Category: Missional Church (page 2 of 2)

Equipping vs. Event Planning

How much of your team’s time is spent organizing and administrating events? How much time does your team spend equipping leaders and empowering people to do ministry? If we really evaluated these two questions, the results would be shocking and would go a long way explaining why so many attend our events but so few are actually engaged in the mission of making disciples.

I am not saying that events are evil or that organizing an event is a waste of our time. Some of the most epic moments I have had with God have been at events that someone took the time to organize.  What I am saying is that we must balance our time so that we are actually empowering people to be Christ followers who are making disciples and not enabling people to look at big events as the sum total of the Gospel experience.

A friend told me today that a man in our church is sitting on the sidelines and is waiting for a chance to do some ministry.  I told my friend to tell this man to open up the newspaper everyday and look for an area in our city that needs serving and get busy serving. If this man is waiting around for me to plan and organize an event tailored to his passions, he could be in for a long wait. Chances are, we might schedule something that fires him up, but then again, he may pass on several outreach events because they do not fit his schedule or align with his passions.

The bottom line is the pastors and leaders of local fellowships should spend the majority of their time equipping, training, leading, praying and releasing people to serve. We can schedule a few events that are necessary to rally the entire family around a big need in our city, but the primary responsibility to get involved falls on the individual, not on the church leaders.

What do you expect from the leaders of your church? Can you support your expectations with the expectations placed on them by Scripture? The life of God is released in a church and a city when leaders are equipping the people for the work of ministry and events only exist to strengthen the mission of the fellowship.

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Giving and the Local Church

The local church should be the most well funded group in our culture, but it’s not, and there are plenty of good reasons. Most local fellowships, including New Life, need to make some fundamental changes in the way they function in order for people to trust them with their finances. Here are a few thoughts to discuss and consider.

1. The church must be a storehouse and not a stockpile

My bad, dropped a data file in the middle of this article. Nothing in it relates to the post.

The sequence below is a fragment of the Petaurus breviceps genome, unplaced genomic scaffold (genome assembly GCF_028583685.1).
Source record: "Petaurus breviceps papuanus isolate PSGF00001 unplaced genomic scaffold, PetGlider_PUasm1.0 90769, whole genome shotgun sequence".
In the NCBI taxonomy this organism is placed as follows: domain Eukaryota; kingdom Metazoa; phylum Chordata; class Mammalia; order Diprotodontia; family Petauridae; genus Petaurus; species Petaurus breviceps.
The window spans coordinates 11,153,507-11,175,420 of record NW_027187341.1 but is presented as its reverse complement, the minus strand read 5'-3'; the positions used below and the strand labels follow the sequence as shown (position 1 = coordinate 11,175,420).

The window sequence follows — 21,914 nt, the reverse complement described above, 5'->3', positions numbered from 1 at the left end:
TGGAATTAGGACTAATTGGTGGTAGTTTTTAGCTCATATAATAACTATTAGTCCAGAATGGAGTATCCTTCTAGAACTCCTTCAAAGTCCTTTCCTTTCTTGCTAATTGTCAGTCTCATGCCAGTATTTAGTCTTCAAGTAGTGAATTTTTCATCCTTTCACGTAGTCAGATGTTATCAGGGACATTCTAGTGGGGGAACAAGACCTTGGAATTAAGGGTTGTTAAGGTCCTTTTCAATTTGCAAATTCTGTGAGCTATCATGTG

In the Old Testament, there were regional storehouses, where people would literally bring their tithe of livestock, grains and produce. These storehouses had two primary functions – to take care of the needs of the priests and to distribute resources to the widows and poor. The New Covenant established by Christ did away with the Temple sacrifices, but the function of the local church was to be much the same. The elders should have the support necessary to pray and lead the church, and the local fellowship should be the distribution point for the widows and poor.  The church was never meant to be a stockpile of resources that were consumed primarily by its members.

2. The church must be missional not empirical

The days of empirical church are coming to an end and the age of mission is returning. People are no longer motivated to build more buildings just for the sake of new buildings. There has to be a legitimate Kingdom mission attached to each project that can be clearly communicated. If there is even a hint that something is being done to promote a person’s ego or ambition, wary churchgoers will withhold their resources. However, if the real needs of humanity are being met with the project, you can expect extreme generosity, even in a down economy.

3. The decisions must be made by a team, not a person

The local church is designed to be led by a team of people with various strengths and differing functions. That’s why it’s called a body. One dominant person with a charismatic personality may get the crowd charged with excitement, but over the long haul, it will require a team of men and women, young and old to accomplish the audacious dreams that God gives us.

I do believe the local church is returning to its original design and just in time. Our culture is tired of the flash and hype and is longing for humility and authenticity in a local church. May we respond to the needs of our world and reflect the love of Christ to our city, using words only when necessary. When we do, we will never lack the resources required for His mission.